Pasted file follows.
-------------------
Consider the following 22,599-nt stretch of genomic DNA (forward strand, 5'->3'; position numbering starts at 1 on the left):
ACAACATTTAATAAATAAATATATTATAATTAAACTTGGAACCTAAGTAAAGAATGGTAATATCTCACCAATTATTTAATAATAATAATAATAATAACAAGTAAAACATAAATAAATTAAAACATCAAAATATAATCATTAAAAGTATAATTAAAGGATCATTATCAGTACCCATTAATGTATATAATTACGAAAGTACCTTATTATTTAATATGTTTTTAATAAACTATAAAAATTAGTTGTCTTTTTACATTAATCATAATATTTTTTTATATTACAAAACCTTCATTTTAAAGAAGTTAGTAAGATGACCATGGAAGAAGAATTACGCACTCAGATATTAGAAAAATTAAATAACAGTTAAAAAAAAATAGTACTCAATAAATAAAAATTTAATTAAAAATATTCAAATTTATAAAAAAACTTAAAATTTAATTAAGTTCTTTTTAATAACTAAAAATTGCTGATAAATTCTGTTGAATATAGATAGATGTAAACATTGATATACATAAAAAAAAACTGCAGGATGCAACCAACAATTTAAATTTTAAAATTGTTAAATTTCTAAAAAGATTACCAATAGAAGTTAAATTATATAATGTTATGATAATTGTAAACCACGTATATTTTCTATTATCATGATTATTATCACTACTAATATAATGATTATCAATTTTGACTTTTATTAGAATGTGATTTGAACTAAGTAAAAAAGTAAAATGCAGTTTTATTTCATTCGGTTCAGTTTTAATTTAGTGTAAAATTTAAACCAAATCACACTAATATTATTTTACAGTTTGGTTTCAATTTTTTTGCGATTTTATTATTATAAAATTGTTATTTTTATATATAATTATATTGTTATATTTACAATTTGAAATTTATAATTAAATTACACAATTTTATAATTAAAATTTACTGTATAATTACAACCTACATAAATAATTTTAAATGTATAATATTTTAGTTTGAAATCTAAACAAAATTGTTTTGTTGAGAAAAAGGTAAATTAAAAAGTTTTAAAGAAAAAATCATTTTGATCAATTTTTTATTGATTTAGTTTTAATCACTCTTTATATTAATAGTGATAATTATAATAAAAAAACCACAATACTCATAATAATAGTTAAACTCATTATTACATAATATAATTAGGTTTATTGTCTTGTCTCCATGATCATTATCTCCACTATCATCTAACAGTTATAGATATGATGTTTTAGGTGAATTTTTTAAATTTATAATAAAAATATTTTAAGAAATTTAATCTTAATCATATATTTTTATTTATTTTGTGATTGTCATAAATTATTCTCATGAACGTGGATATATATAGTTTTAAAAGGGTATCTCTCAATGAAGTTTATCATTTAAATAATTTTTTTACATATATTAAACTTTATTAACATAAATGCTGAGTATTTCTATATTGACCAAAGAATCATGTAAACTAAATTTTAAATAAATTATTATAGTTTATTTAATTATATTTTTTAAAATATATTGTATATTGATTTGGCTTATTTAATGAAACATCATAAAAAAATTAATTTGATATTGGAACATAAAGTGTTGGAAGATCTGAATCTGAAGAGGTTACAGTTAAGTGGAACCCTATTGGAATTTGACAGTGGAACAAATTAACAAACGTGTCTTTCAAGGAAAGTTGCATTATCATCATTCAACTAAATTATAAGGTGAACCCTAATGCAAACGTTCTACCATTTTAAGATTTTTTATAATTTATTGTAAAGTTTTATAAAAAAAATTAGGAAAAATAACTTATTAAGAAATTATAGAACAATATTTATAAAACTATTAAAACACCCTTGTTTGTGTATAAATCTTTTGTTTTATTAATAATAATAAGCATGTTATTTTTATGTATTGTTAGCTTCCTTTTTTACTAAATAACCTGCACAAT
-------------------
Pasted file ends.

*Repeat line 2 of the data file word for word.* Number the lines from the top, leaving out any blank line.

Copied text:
ACAACATTTAATAAATAAATATATTATAATTAAACTTGGAACCTAAGTAAAGAATGGTAATATCTCACCAATTATTTAATAATAATAATAATAATAACAAGTAAAACATAAATAAATTAAAACATCAAAATATAATCATTAAAAGTATAATTAAAGGATCATTATCAGTACCCATTAATGTATATAATTACGAAAGTACCTTATTATTTAATATGTTTTTAATAAACTATAAAAATTAGTTGTCTTTTTACATTAATCATAATATTTTTTTATATTACAAAACCTTCATTTTAAAGAAGTTAGTAAGATGACCATGGAAGAAGAATTACGCACTCAGATATTAGAAAAATTAAATAACAGTTAAAAAAAAATAGTACTCAATAAATAAAAATTTAATTAAAAATATTCAAATTTATAAAAAAACTTAAAATTTAATTAAGTTCTTTTTAATAACTAAAAATTGCTGATAAATTCTGTTGAATATAGATAGATGTAAACATTGATATACATAAAAAAAAACTGCAGGATGCAACCAACAATTTAAATTTTAAAATTGTTAAATTTCTAAAAAGATTACCAATAGAAGTTAAATTATATAATGTTATGATAATTGTAAACCACGTATATTTTCTATTATCATGATTATTATCACTACTAATATAATGATTATCAATTTTGACTTTTATTAGAATGTGATTTGAACTAAGTAAAAAAGTAAAATGCAGTTTTATTTCATTCGGTTCAGTTTTAATTTAGTGTAAAATTTAAACCAAATCACACTAATATTATTTTACAGTTTGGTTTCAATTTTTTTGCGATTTTATTATTATAAAATTGTTATTTTTATATATAATTATATTGTTATATTTACAATTTGAAATTTATAATTAAATTACACAATTTTATAATTAAAATTTACTGTATAATTACAACCTACATAAATAATTTTAAATGTATAATATTTTAGTTTGAAATCTAAACAAAATTGTTTTGTTGAGAAAAAGGTAAATTAAAAAGTTTTAAAGAAAAAATCATTTTGATCAATTTTTTATTGATTTAGTTTTAATCACTCTTTATATTAATAGTGATAATTATAATAAAAAAACCACAATACTCATAATAATAGTTAAACTCATTATTACATAATATAATTAGGTTTATTGTCTTGTCTCCATGATCATTATCTCCACTATCATCTAACAGTTATAGATATGATGTTTTAGGTGAATTTTTTAAATTTATAATAAAAATATTTTAAGAAATTTAATCTTAATCATATATTTTTATTTATTTTGTGATTGTCATAAATTATTCTCATGAACGTGGATATATATAGTTTTAAAAGGGTATCTCTCAATGAAGTTTATCATTTAAATAATTTTTTTACATATATTAAACTTTATTAACATAAATGCTGAGTATTTCTATATTGACCAAAGAATCATGTAAACTAAATTTTAAATAAATTATTATAGTTTATTTAATTATATTTTTTAAAATATATTGTATATTGATTTGGCTTATTTAATGAAACATCATAAAAAAATTAATTTGATATTGGAACATAAAGTGTTGGAAGATCTGAATCTGAAGAGGTTACAGTTAAGTGGAACCCTATTGGAATTTGACAGTGGAACAAATTAACAAACGTGTCTTTCAAGGAAAGTTGCATTATCATCATTCAACTAAATTATAAGGTGAACCCTAATGCAAACGTTCTACCATTTTAAGATTTTTTATAATTTATTGTAAAGTTTTATAAAAAAAATTAGGAAAAATAACTTATTAAGAAATTATAGAACAATATTTATAAAACTATTAAAACACCCTTGTTTGTGTATAAATCTTTTGTTTTATTAATAATAATAAGCATGTTATTTTTATGTATTGTTAGCTTCCTTTTTTACTAAATAACCTGCACAAT